"Jalais Hill, Pontoise," by Pissarro
This painting is really detailed and has a different kind of depth in the painting. The artist mostly used secondary color "green" and have tints of green by mixing it with white and black to green. The artist tried to capture this view of small town with farms around it. This painting has some feature which shows a quality of landscape painting by making it appear 3D by the S-shaped path through the painting which was used as a way to move the viewer’s eye. The mood of the painting is light and looks like everything really quiet. It looks like the artist used warm colors so it gives that rough green color.
The Garden of Eden
Erastus Salisbury Field in 1860
This painting is really complicated and has a lot of things going on and looks like artist tried to capture a lot of things in one landscape. It looks like there are a variety of colors, tints, and shades in this painting. This painting actually has a different kind of perspective because there are overlapping and layering, the S-curve, and aerial perspective to make it realistic. It looks like it on a riverside and a person is getting food and animals drinking water and eating food to give that light calm feeling. It looks like sunrise and fresh start of the day. The artist uses layering and overlapping which is effective to see the notable contrast in the shade or texture of two overlapping objects like the mountain in the back and the trees. The S-shaped path through the painting which was used as a way to move the viewer’s eye. The aerial perspective because of the faraway mountain range will usually appear lighter, hazier and bluer as it gets further away in the background.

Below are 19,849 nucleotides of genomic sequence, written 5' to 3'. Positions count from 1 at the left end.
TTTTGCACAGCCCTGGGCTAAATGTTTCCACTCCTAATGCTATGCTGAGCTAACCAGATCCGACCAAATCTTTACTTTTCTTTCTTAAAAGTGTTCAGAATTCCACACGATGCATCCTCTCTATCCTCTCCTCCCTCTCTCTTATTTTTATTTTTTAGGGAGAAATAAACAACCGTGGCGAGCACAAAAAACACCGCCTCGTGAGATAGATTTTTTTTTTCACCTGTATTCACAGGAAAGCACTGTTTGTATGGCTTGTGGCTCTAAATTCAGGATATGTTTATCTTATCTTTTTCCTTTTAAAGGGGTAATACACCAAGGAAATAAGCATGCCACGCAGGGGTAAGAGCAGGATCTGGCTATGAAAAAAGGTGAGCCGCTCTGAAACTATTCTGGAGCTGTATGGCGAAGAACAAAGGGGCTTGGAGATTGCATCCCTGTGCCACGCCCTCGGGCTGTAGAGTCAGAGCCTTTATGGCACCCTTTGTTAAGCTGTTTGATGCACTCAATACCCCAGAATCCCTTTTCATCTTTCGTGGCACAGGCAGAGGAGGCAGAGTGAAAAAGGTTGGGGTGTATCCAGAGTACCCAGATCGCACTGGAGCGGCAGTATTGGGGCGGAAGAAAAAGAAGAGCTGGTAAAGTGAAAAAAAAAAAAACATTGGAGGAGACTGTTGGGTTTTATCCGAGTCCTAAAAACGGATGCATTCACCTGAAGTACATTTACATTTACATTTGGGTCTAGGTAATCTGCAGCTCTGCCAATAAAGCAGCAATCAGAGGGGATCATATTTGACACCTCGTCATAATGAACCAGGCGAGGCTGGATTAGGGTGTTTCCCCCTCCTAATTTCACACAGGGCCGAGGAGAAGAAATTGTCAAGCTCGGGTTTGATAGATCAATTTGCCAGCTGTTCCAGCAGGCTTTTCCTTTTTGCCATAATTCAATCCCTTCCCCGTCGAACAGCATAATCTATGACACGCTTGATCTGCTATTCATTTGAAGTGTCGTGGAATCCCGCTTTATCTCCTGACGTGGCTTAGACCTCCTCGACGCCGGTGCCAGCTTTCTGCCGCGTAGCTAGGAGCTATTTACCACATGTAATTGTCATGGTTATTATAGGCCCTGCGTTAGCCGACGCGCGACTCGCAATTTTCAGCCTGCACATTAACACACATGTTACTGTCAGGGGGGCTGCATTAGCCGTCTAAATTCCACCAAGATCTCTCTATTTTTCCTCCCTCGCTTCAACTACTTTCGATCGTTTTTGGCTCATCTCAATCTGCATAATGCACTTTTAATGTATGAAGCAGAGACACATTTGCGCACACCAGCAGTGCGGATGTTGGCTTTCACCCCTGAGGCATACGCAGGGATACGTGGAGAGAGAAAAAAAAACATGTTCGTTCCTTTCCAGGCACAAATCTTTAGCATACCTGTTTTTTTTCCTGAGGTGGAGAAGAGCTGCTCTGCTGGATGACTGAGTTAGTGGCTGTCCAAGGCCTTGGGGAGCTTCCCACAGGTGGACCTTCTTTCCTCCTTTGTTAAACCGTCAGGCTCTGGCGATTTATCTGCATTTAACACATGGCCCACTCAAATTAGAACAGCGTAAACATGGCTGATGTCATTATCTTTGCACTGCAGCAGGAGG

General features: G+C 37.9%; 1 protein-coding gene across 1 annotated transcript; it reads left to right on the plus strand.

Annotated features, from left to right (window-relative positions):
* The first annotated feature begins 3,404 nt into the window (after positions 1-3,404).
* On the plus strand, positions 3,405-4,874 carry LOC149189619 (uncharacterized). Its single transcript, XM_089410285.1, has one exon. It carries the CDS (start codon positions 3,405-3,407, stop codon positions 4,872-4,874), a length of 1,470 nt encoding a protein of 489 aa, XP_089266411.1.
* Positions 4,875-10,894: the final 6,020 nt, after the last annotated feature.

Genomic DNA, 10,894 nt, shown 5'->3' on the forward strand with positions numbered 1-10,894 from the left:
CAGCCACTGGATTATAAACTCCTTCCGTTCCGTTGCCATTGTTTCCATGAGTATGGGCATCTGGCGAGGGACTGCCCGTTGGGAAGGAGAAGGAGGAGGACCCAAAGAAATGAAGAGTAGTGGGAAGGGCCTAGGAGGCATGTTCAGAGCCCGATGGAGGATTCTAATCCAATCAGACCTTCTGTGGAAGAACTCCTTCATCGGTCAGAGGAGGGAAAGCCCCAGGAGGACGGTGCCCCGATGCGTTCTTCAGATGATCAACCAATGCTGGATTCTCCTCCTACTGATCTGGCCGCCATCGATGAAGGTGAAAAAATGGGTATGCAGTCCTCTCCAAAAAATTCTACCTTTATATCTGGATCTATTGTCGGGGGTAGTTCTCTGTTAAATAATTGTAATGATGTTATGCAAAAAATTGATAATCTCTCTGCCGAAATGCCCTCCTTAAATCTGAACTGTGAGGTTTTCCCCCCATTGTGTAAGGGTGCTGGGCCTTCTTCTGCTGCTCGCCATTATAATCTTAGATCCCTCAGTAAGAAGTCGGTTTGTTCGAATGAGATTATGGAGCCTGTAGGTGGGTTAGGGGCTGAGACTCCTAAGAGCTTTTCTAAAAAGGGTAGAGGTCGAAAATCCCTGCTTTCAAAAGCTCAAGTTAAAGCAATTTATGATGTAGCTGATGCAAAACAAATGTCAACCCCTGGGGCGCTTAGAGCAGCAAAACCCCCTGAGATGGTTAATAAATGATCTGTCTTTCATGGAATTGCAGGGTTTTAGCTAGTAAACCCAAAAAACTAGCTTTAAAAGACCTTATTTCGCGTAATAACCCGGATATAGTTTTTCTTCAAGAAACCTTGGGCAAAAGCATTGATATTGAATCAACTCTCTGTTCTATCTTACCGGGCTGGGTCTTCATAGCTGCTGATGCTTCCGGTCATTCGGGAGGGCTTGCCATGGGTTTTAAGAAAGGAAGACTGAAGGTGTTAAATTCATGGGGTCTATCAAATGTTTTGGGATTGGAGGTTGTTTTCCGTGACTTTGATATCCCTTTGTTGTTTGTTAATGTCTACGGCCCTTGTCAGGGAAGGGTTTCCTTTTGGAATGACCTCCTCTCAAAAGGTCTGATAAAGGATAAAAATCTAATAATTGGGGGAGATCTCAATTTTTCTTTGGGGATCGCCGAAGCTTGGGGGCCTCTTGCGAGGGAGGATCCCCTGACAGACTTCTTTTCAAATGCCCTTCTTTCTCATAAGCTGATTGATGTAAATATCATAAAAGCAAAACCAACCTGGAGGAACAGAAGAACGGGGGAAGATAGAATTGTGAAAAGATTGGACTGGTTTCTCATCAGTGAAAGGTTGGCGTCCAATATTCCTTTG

Sometimes when starting a new oil painting, nothing can be more intimidating than a big white blank canvas staring you down. Each paint squeezed out on your palette looking more vibrant, vivid and intimidating. In this version, you can leave certain areas unpainted to let some white canvas stick through. It acts as a foundation for your painting and is a great way to start your painting off with some built in contrast and tonal values. As you apply more colors when you start your “real” painting, the white canvas will shine through even greater and appear much brighter. A Tonal Under-Painting- Still using just one color to cover your canvas; in a tonal under-painting, map out where you want the darker and lighter areas. In painting, an underpainting is a first layer of paint applied to a canvas or board and it functions as a base for other layers of paint.